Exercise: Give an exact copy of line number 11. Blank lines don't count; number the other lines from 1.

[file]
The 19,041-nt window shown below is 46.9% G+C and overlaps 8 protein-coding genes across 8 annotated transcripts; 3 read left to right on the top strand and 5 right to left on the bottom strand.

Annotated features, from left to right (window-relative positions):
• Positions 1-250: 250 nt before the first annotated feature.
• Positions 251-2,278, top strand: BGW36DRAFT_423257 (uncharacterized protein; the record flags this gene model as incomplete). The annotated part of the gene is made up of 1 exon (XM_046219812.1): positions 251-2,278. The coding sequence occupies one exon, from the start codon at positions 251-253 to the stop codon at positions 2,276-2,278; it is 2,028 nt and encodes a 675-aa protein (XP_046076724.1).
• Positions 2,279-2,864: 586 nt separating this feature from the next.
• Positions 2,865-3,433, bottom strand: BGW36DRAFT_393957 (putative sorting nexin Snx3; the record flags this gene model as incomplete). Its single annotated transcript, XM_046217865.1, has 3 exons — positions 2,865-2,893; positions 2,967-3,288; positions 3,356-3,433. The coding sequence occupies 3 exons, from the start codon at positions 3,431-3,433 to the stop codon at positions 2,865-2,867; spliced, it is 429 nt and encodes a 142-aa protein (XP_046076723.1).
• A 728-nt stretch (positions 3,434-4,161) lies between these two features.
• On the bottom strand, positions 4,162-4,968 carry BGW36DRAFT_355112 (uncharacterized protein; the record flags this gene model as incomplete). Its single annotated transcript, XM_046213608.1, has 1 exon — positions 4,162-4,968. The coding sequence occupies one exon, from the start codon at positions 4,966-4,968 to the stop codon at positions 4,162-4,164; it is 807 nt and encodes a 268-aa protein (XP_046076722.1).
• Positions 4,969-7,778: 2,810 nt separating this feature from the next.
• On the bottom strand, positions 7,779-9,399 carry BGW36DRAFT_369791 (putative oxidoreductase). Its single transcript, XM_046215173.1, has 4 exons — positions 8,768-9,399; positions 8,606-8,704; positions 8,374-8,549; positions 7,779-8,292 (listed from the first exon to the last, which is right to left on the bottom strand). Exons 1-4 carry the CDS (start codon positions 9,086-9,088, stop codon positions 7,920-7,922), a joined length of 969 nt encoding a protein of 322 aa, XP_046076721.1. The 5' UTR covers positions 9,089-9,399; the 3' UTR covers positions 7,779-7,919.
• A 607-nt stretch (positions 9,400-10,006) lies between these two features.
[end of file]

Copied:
• A 607-nt stretch (positions 9,400-10,006) lies between these two features.